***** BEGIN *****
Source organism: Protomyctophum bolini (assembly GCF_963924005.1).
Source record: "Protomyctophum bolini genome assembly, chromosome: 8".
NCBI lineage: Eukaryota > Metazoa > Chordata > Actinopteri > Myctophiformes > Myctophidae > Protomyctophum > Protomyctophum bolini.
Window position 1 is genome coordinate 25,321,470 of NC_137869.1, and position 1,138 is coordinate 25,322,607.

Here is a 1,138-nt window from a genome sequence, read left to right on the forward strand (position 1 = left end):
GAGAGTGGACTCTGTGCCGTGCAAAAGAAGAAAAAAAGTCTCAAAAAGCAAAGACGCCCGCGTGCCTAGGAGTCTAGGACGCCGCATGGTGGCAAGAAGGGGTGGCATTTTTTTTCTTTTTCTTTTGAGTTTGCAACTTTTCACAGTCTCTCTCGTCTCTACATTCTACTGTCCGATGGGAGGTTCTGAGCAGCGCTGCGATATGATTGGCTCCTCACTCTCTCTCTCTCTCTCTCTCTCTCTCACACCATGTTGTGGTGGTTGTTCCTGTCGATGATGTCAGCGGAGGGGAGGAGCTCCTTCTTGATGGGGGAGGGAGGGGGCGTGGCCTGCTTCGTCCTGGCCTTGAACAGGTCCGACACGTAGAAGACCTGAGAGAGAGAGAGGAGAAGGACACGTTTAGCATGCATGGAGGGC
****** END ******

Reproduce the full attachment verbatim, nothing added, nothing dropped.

Source organism: Protomyctophum bolini (assembly GCF_963924005.1).
Source record: "Protomyctophum bolini genome assembly, chromosome: 8".
NCBI lineage: Eukaryota > Metazoa > Chordata > Actinopteri > Myctophiformes > Myctophidae > Protomyctophum > Protomyctophum bolini.
Window position 1 is genome coordinate 25,321,470 of NC_137869.1, and position 1,138 is coordinate 25,322,607.

Here is a 1,138-nt window from a genome sequence, read left to right on the forward strand (position 1 = left end):
GAGAGTGGACTCTGTGCCGTGCAAAAGAAGAAAAAAAGTCTCAAAAAGCAAAGACGCCCGCGTGCCTAGGAGTCTAGGACGCCGCATGGTGGCAAGAAGGGGTGGCATTTTTTTTCTTTTTCTTTTGAGTTTGCAACTTTTCACAGTCTCTCTCGTCTCTACATTCTACTGTCCGATGGGAGGTTCTGAGCAGCGCTGCGATATGATTGGCTCCTCACTCTCTCTCTCTCTCTCTCTCTCTCTCACACCATGTTGTGGTGGTTGTTCCTGTCGATGATGTCAGCGGAGGGGAGGAGCTCCTTCTTGATGGGGGAGGGAGGGGGCGTGGCCTGCTTCGTCCTGGCCTTGAACAGGTCCGACACGTAGAAGACCTGAGAGAGAGAGAGGAGAAGGACACGTTTAGCATGCATGGAGGGC